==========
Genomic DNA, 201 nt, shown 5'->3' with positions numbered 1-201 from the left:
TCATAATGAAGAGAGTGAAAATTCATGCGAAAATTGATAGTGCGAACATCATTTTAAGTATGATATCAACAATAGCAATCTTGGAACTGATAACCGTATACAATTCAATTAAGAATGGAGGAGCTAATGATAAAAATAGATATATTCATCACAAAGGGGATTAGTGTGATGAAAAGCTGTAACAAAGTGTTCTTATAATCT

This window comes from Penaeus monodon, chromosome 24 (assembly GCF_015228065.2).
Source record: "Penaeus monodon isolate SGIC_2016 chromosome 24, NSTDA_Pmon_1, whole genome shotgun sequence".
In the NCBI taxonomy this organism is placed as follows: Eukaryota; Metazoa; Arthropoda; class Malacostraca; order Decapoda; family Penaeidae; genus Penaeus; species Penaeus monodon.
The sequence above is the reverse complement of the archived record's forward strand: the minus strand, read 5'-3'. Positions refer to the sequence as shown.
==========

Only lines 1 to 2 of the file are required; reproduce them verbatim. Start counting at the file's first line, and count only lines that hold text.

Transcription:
Genomic DNA, 201 nt, shown 5'->3' with positions numbered 1-201 from the left:
TCATAATGAAGAGAGTGAAAATTCATGCGAAAATTGATAGTGCGAACATCATTTTAAGTATGATATCAACAATAGCAATCTTGGAACTGATAACCGTATACAATTCAATTAAGAATGGAGGAGCTAATGATAAAAATAGATATATTCATCACAAAGGGGATTAGTGTGATGAAAAGCTGTAACAAAGTGTTCTTATAATCT